I've worked nights for about 90% per cent of my nursing career, exclusively in adult psych. At my previous job, we checked the MARs, checked orders, made sure everybody was up and dressed for breakfast, did vitals, tried our best to get patients to cooperate with labs, all the usual midnight stuff. We also got the bulk of the involuntary admissions. That was okay. Where I've been for the last 3+ years, we do all of the above plus set up and pass the morning meds, give report to the docs, take the patients out for smoke break, run the census, and have report taped by 0700! :angryfire So what do days do? About 95% of the discharges (how taxing is that?) and, 3 mornings a week, they have staffing. The techs and social workers do all the groups, with the exception of Med Ed (which they're trying to palm off on evenings), they have a ward clerk 5 days a week to do orders: I'll be dipped if I know what else they do. I'm not trying to perpetuate the "war between the shifts". Maybe it's just unique to my current place of employment (I hope so), but we've got a bunch of prima donnas on days. One of them carries a spiral notebook to keep a list of anything nights or evenings do to make their work more difficult, and we're hard-pressed to get anybody from another unit to float on days. Please, no flames. Are there any other night people out there who have or have had similar experiences?
  5. by   grace90
    [QUOTE=Brita01] ...deal with the patients who do NOT "sleep all night"... And I swear if something gets missed by us we WILL hear about it.... /QUOTE]

    I can definitely relate. I know this is an old thread, but when I read it I felt like venting. I have worked night shift on a med/surg floor for 13 months. Day shift does have a good number of surgicals come back on their shift, and they get pre-surgical admissions, but they only usually have 3-4 patients, and 3-4 patient care assistants most days. 2nd shift gets the most surgicals back, and they keep very busy, with a little less staffing than 1st gets. On our night shift, many of our patients need assistance to the bathroom, which can take a lot of time if they are an ortho, many patients need pain meds, etc. We usually have a patient load of 6-7 plus covering 2-4 patients for an LPN. We only have 1 aide, even if we have 30 patients. This means the aide is spread pretty thin and we do a lot of personal care and call light answering ourselves. I personally have found that having 6-7 primary patients with 2-4 covers to be too much patient load to really be able to give my patients the care they need. Sometimes I miss pt. complications because I am spread so thin, which I hate- but I guess we are all only human. There are nights that I can barely sit down, let alone "sit around drinking coffee" like day shift seems to think. It's really discouraging to have run my butt off all night trying to care for a team of 9-11 patients, just to have day shift come in and complain about what I didn't get done.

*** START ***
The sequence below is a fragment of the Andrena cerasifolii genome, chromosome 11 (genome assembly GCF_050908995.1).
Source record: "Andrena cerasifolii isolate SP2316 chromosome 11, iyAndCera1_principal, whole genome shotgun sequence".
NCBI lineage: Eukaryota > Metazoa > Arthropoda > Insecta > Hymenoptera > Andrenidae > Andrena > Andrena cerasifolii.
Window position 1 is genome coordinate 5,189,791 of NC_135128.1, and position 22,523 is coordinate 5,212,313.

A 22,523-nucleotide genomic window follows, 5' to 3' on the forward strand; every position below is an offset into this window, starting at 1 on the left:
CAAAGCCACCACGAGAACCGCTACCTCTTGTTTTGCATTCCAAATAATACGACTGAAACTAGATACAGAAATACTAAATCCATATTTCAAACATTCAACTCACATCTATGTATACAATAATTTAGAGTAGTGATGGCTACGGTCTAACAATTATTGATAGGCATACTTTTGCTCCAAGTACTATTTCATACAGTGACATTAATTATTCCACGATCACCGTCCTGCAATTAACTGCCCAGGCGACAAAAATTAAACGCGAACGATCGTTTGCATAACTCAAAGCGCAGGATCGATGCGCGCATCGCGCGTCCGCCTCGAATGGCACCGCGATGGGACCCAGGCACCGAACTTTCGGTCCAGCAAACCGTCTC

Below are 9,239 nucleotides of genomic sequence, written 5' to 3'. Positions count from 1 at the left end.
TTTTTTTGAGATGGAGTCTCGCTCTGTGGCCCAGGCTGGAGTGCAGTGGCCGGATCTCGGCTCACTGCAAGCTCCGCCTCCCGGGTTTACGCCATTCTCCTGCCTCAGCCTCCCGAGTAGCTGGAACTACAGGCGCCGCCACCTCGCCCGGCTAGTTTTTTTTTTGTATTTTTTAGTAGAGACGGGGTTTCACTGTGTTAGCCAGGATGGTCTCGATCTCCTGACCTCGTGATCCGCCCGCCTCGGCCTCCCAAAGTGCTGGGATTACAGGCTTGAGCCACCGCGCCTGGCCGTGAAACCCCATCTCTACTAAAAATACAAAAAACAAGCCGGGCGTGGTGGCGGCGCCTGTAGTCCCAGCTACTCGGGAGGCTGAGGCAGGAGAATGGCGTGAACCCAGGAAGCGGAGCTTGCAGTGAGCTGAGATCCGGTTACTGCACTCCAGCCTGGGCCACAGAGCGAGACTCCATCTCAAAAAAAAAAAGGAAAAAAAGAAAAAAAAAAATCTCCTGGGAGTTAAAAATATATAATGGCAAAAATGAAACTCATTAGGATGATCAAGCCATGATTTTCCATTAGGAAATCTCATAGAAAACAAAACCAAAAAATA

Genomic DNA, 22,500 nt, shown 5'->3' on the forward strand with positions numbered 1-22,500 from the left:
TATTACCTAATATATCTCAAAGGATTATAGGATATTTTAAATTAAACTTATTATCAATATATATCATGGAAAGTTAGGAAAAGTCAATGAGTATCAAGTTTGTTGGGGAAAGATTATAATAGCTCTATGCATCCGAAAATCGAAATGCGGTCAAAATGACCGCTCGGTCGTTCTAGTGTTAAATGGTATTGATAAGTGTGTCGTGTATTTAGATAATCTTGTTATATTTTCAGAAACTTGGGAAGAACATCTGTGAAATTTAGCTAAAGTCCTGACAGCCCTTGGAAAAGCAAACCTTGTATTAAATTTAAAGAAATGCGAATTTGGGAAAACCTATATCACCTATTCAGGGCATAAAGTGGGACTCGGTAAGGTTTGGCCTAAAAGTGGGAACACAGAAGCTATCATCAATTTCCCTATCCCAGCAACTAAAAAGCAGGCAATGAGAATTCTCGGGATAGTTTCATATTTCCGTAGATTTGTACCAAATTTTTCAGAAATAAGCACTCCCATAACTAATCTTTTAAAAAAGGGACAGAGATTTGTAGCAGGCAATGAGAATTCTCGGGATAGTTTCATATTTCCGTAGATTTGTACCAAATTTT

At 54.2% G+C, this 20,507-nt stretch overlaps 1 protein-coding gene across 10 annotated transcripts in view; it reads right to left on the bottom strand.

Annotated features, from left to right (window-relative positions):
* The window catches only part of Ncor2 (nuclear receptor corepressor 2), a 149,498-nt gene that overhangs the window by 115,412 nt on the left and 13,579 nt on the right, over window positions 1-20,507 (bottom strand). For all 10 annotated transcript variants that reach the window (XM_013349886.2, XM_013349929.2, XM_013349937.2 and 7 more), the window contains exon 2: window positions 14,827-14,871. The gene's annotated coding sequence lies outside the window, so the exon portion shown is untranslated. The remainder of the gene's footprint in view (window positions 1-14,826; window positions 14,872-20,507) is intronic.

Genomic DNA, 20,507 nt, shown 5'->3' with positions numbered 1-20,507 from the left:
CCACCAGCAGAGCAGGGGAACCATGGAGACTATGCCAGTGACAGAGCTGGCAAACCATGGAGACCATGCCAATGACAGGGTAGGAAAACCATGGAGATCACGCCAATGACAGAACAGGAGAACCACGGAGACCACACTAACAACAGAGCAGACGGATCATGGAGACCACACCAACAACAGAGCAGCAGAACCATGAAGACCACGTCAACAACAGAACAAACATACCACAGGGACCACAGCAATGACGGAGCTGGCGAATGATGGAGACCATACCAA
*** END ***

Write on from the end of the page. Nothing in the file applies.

6. by   dbsn00
    I've worked full time on all 3 shifts & can say from experience that lazy apples exist on ALL shifts, night shift nurses & their patients most definitely DON'T sleep all night & ALL shifts are busy in their own way...it drives me nuts when 7-3 co-workers start the "well you know the 3-11 or 11-7 doesn't do anything" story & the other 2 shifts start in with "that needs to be done on the 7-3 shift". Phones, fax machines, copiers & all other equipment still work on all shifts & nurses should be prepared to work also. At my job, it's usually a question of "passing the buck" to another shift.